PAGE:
Mushrooms pop up up everywhere: in meadows, in the forest, on rotting tree trunks or in cow manure. In the fall, many people in Germany head out to the woods with their baskets in search of edible specimens.
Connoisseurs keep their best spots a secret to avoid the competition. But mushrooms are much more than a foodie's treat. They have fired people's imaginations for thousands of years.
Food of the gods
Some mushrooms simply taste delicious, while others have mind-altering effects that have made them part of spiritual rituals. That was already experienced by early humans; various depictions of mushrooms have been found in cave paintings. For the Egyptians, mushrooms were the "food of the gods." They believed that eating them could help them live longer — or even make them immortal.
The Greeks drank ergot mushrooms during certain ceremonies and reported seeing visions and ghostly apparitions. The Maya and Aztecs also consumed hallucinogenic mushrooms. Montezuma II, the last ruler of the Aztecs, is said to have eaten copious amounts of "Teonanacatl" (flesh of the gods) at his coronation ceremony.
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The Spanish missionary Bernardino de Sahagun observed a gathering of Indigenous people and noted in his diaries: "They ate the mushrooms with honey. When the mushrooms started having an effect, there was dancing and weeping… Some saw in their visions how they would die in the war, some how they would become wealthy, some how they would commit adultery and would then be stoned and have their skulls smashed in."
While Sahagun meticulously recorded local customs — his documentation of Aztec life and culture was listed by UNESCO as World Documentary Heritage in 2015 — other missionaries saw the mushroom cult as a threat to Christian salvation. They felt the devil was speaking though the mushrooms, and the rituals were forbidden. The conquistadors severely punished anyone using them.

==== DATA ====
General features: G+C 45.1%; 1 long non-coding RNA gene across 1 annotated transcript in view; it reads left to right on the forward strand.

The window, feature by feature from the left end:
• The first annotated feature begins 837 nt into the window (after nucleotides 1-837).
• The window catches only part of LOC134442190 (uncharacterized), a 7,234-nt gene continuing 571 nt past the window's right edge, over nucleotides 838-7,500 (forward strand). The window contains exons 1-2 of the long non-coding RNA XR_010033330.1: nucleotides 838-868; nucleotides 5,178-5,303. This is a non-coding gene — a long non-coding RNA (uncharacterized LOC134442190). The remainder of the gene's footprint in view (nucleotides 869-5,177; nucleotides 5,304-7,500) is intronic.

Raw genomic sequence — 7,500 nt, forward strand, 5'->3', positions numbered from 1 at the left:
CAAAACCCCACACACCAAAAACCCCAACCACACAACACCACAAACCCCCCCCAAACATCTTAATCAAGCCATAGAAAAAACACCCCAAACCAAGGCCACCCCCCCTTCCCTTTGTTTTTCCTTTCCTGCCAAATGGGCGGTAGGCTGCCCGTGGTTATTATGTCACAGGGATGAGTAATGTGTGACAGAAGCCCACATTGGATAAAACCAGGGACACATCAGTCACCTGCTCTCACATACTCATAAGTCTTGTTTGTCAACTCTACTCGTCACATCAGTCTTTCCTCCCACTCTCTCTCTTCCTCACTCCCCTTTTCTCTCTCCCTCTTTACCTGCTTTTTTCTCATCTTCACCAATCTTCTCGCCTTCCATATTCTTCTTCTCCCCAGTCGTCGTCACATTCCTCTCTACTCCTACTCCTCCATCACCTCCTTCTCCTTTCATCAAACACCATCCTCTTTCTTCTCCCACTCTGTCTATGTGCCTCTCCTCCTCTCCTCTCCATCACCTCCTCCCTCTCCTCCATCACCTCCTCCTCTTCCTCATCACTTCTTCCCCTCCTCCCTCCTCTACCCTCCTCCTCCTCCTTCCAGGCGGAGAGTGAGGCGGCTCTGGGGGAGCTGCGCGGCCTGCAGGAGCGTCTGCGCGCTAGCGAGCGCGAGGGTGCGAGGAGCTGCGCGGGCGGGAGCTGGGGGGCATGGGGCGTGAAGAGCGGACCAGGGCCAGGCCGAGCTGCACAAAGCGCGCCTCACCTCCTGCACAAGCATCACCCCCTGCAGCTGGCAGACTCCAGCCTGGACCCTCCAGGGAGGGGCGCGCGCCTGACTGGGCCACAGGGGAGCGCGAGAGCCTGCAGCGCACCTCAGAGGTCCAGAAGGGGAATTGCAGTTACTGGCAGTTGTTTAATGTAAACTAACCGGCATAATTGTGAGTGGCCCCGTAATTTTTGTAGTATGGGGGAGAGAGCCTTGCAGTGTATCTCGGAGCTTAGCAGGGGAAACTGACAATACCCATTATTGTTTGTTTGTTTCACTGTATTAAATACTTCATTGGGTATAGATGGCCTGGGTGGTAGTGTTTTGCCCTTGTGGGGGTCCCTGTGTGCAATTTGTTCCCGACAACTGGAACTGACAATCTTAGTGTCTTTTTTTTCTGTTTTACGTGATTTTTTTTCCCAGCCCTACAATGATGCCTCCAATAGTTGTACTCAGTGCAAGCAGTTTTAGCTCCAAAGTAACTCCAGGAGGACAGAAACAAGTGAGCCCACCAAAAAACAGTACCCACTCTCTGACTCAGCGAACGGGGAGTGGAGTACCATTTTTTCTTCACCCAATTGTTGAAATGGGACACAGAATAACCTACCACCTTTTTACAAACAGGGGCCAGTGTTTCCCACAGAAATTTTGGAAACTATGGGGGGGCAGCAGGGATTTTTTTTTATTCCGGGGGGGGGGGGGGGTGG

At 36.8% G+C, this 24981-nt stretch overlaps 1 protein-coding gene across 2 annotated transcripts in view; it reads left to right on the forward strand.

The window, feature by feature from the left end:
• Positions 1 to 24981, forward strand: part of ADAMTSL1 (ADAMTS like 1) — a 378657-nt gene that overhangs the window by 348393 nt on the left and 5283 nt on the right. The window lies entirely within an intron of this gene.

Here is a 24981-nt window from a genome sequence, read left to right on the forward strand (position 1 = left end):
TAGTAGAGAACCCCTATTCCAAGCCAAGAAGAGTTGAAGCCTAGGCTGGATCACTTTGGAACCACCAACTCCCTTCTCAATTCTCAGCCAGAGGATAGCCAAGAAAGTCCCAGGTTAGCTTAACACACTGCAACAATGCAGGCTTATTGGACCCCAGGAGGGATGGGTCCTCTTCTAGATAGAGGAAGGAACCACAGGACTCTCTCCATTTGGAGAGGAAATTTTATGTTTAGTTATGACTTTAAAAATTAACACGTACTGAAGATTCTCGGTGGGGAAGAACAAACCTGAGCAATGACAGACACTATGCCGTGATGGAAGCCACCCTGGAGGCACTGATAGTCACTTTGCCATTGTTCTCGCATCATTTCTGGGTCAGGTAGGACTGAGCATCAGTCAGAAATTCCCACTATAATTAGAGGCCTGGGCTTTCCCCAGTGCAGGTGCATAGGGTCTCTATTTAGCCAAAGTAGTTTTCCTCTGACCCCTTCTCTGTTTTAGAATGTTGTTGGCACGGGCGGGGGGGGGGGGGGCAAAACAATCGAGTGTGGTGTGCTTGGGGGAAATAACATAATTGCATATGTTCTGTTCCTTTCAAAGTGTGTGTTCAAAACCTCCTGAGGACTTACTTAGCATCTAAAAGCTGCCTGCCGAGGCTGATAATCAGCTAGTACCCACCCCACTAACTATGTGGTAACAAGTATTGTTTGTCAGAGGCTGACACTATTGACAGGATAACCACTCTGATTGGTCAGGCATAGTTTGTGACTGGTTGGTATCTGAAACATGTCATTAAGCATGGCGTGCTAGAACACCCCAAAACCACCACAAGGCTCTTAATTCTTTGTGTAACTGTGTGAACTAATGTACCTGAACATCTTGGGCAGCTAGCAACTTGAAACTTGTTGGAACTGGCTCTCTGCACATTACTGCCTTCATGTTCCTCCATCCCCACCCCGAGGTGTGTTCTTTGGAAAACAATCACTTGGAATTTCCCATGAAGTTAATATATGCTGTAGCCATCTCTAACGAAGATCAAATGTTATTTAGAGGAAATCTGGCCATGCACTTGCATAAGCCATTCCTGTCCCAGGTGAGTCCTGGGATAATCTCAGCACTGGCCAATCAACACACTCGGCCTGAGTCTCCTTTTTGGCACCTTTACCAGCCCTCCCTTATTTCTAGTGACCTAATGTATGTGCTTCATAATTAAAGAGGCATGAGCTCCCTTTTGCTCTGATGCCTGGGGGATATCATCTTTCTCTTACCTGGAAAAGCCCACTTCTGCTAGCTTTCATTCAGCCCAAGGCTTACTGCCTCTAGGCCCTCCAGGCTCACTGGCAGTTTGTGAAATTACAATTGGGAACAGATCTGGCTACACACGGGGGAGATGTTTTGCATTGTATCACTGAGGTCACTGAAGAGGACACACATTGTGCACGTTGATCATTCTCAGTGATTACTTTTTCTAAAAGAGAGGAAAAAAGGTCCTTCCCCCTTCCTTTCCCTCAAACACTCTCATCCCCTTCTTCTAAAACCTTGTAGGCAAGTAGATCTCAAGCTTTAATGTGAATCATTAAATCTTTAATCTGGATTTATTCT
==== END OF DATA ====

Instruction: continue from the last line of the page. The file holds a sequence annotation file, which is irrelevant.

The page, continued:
Psilocybe mushrooms in a grassy field.
The mushroom in the Middle Ages
In medieval Europe, people distrusted mushrooms and fungi too. They were associated with witchcraft and evil, which is also reflected in the names they were given, such as Devil's Fingers, Witches' Butter or Satan's bolete.
Naturally occurring arcs of mushrooms, known as fairy rings in English and witches' rings in German, were seen as hazardous and evil places where witches had gathered to dance on Walpurgis Night. People avoided walking into them and did not let their cows graze in pastures where they were found, as they believed it would affect their milk. Today we know that such rings are formed from threads of mushroom sprouting out of an individual fungus growing underground, and forming a circular shape.
Mushrooms in fairy tales
In legends and fairy tales of later centuries, mushrooms often serve as the dwelling place of dwarfs or fairies. The oldest, best-known German fairy tale about mushrooms, "Das Märchen von den Pilzen," dates back to 1870 — and gives young readers important advice on the topic: "So think carefully, you dear little girls, and also you boys, when you meet the nice, fragile things in the forest. Do not smash the beautiful mushrooms out of sheer lust for destruction... They too have received life from Him [God] and enjoy their brief existence."